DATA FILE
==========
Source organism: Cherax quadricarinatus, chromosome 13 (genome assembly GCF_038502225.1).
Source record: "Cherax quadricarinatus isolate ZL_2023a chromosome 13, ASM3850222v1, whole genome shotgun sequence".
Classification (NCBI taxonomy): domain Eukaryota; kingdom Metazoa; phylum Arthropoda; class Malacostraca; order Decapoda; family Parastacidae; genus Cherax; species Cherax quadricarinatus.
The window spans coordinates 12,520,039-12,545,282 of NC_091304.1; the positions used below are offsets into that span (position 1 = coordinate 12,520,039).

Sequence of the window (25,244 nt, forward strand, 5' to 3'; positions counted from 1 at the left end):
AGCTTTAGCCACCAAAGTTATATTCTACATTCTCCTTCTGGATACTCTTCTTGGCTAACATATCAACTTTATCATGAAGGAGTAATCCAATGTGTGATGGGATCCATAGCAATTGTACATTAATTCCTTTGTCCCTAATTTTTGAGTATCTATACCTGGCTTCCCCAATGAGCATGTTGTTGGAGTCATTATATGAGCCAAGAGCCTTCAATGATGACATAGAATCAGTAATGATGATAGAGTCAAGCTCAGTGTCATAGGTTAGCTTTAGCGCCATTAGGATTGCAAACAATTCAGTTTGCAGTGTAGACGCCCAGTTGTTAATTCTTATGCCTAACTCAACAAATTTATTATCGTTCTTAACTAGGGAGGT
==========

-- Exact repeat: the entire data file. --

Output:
Source organism: Cherax quadricarinatus, chromosome 13 (genome assembly GCF_038502225.1).
Source record: "Cherax quadricarinatus isolate ZL_2023a chromosome 13, ASM3850222v1, whole genome shotgun sequence".
Classification (NCBI taxonomy): domain Eukaryota; kingdom Metazoa; phylum Arthropoda; class Malacostraca; order Decapoda; family Parastacidae; genus Cherax; species Cherax quadricarinatus.
The window spans coordinates 12,520,039-12,545,282 of NC_091304.1; the positions used below are offsets into that span (position 1 = coordinate 12,520,039).

Sequence of the window (25,244 nt, forward strand, 5' to 3'; positions counted from 1 at the left end):
AGCTTTAGCCACCAAAGTTATATTCTACATTCTCCTTCTGGATACTCTTCTTGGCTAACATATCAACTTTATCATGAAGGAGTAATCCAATGTGTGATGGGATCCATAGCAATTGTACATTAATTCCTTTGTCCCTAATTTTTGAGTATCTATACCTGGCTTCCCCAATGAGCATGTTGTTGGAGTCATTATATGAGCCAAGAGCCTTCAATGATGACATAGAATCAGTAATGATGATAGAGTCAAGCTCAGTGTCATAGGTTAGCTTTAGCGCCATTAGGATTGCAAACAATTCAGTTTGCAGTGTAGACGCCCAGTTGTTAATTCTTATGCCTAACTCAACAAATTTATTATCGTTCTTAACTAGGGAGGT